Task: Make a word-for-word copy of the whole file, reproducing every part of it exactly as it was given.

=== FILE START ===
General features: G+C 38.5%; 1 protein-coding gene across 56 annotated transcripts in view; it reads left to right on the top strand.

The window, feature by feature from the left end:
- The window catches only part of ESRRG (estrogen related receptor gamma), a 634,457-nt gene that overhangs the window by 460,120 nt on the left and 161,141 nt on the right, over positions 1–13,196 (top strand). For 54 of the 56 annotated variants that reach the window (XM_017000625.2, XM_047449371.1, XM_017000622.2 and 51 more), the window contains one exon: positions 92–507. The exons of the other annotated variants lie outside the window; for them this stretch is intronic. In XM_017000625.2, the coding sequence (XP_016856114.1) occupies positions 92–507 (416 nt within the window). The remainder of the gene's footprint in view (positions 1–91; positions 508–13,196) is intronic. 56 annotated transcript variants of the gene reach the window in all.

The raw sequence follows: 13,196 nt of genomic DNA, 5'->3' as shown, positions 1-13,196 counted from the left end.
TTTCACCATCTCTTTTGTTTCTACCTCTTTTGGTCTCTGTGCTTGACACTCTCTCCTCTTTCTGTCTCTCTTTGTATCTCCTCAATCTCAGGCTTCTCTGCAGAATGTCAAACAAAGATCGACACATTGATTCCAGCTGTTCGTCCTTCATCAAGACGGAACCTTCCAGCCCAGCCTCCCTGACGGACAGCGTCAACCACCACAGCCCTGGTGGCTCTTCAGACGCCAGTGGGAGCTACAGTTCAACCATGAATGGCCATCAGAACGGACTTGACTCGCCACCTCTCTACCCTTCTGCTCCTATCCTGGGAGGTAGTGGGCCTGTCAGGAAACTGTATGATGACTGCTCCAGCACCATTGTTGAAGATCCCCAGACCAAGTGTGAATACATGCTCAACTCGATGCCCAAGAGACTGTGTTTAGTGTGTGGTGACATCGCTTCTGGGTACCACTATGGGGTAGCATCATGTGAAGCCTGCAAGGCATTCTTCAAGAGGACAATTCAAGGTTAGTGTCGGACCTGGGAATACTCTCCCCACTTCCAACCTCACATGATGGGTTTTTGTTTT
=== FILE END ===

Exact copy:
General features: G+C 38.5%; 1 protein-coding gene across 56 annotated transcripts in view; it reads left to right on the top strand.

The window, feature by feature from the left end:
- The window catches only part of ESRRG (estrogen related receptor gamma), a 634,457-nt gene that overhangs the window by 460,120 nt on the left and 161,141 nt on the right, over positions 1–13,196 (top strand). For 54 of the 56 annotated variants that reach the window (XM_017000625.2, XM_047449371.1, XM_017000622.2 and 51 more), the window contains one exon: positions 92–507. The exons of the other annotated variants lie outside the window; for them this stretch is intronic. In XM_017000625.2, the coding sequence (XP_016856114.1) occupies positions 92–507 (416 nt within the window). The remainder of the gene's footprint in view (positions 1–91; positions 508–13,196) is intronic. 56 annotated transcript variants of the gene reach the window in all.

The raw sequence follows: 13,196 nt of genomic DNA, 5'->3' as shown, positions 1-13,196 counted from the left end.
TTTCACCATCTCTTTTGTTTCTACCTCTTTTGGTCTCTGTGCTTGACACTCTCTCCTCTTTCTGTCTCTCTTTGTATCTCCTCAATCTCAGGCTTCTCTGCAGAATGTCAAACAAAGATCGACACATTGATTCCAGCTGTTCGTCCTTCATCAAGACGGAACCTTCCAGCCCAGCCTCCCTGACGGACAGCGTCAACCACCACAGCCCTGGTGGCTCTTCAGACGCCAGTGGGAGCTACAGTTCAACCATGAATGGCCATCAGAACGGACTTGACTCGCCACCTCTCTACCCTTCTGCTCCTATCCTGGGAGGTAGTGGGCCTGTCAGGAAACTGTATGATGACTGCTCCAGCACCATTGTTGAAGATCCCCAGACCAAGTGTGAATACATGCTCAACTCGATGCCCAAGAGACTGTGTTTAGTGTGTGGTGACATCGCTTCTGGGTACCACTATGGGGTAGCATCATGTGAAGCCTGCAAGGCATTCTTCAAGAGGACAATTCAAGGTTAGTGTCGGACCTGGGAATACTCTCCCCACTTCCAACCTCACATGATGGGTTTTTGTTTT